Now that I was in first, I felt ok but not smooth. As the course ungulated along, the terrain kept playing havoc with my foot making me really cautious with the discomfort in my first foot. I managed to keep plodding along at pace aiming to hit the bag drop aid station (around 18-19 mile) around 2 hours. It was no long before this spot that I got to see second place. As we ran around a rolling field, I saw the runner in second about 3 minutes back. It was not the one in yellow I passed earlier but someone in black. At the start, I glanced certain bibs that I knew would be a contender, this was the one I felt could take the race being a 2:38 marathoner. (Could be 2:36, I don’t want to take away from him. Just having a hard remembering of exact details at the moment.) Knowing he was close, I pushed as much as my foot was allowing me. And it began not allowing a lot. Cardio-wise neither the heat or energy were the problem. It was just becoming tough to run on my foot anywhere there was not a completely flat section. And that means little of the course. This is not to say I was walking but my pace declined in direct correlation to the increase of discomfort. However, I was in first and did not want to lose by quitting, even if the thought crossed my mind.
Yes, my race turned into the suffer zone. Mentally I was cracking because physically I was cracking. A spiral effect was being fought as I was trying to hold 2nd off. At 22 miles, my lead was around 40 seconds. Just 5 miles later, 1:10 down. It had been around a mile prior to the last aid station I was overtaken on an uphill. I just could not go. In that instant, I felt defeated and let down by my body. But being this close, I kept grinding it out. With 2.5 miles to go, thanks to a slight mistake by the leader, I closed the gap to 20 seconds. I felt like I might push through and rebound. As the course continued to roll, I felt any chance slip away. I just could not go on my foot. My mind was doing a lot to block out the pain as my body was trying to do its best to not do anything painful. This meant slow pace and powerhiking the smallest of hills now. My goal time was gone. I hoped to challenge the record of 3:34. I was at that with 2 miles to go. Those two miles were a slog. At this point, I was hoping to just be under 4 hours. Had I had enough to shave 1:10 off, I would have been under 3:50. In the end, I wound up with 3:51:10. A time that was exactly behind John Wallace’s winning time of 3:45:10.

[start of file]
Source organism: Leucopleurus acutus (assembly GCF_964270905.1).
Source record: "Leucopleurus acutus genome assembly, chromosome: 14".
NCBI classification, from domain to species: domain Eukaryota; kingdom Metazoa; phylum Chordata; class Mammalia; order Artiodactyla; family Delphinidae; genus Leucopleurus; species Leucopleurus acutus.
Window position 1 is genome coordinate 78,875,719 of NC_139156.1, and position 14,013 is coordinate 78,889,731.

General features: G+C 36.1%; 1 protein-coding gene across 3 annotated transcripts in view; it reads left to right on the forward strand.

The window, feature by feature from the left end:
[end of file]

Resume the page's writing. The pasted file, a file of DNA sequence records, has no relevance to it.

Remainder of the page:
I felt really bummed that I tried to give it my all but could not as I had my first defeat at an ultra distance. My pace in the end was slower than my 50 mile pace and the winning pace was just under that 50 mile pace of mine. So it stings.
However, I did enjoy all the race had to offer. The finisher hoodie is great and someday I will wear it around. Today is too soon. Talking with and seeing all the other runners finish was great. Plus the spread was fantastic. I used a few cans of soda to ice my right foot and downed some grilled cheese with potato pancakes. I stayed around 2 hours after finishing before heading home. Taking in the atmosphere was really nice and needed.
Once I got home, my partner and I went out to the Penrose Diner in South Philly for breakfast food. She also had dessert, I did not.
Yesterday morning, due to my foot, I called the orthopedic specialist for an appointment. Luckily, I was able to get in to see one of the sports medicine doctors and get some extras. Now the diagnosis, while nice to know is not too great. Stress fracture in my third metatarsal in my right foot. I’m on rest for a few weeks. I could keep doing activity but it will not be pain free, so rest it is. That means at least one weekend with now racing. Bummer because it was the 10K & 5K combo I was looking forward too. Lets hope it is a short period, especially since I just need another 90 miles for 3000 on the year.
Plus, once I get back to winning some ultras and running, I feel like I can wear the awesome hoodie. Right now, doesn't feel too right even if the effort was gutsy.
Quick shout out to the Misery Loves Company folks. You've been great in the morale department since Sunday even if you haven't known it.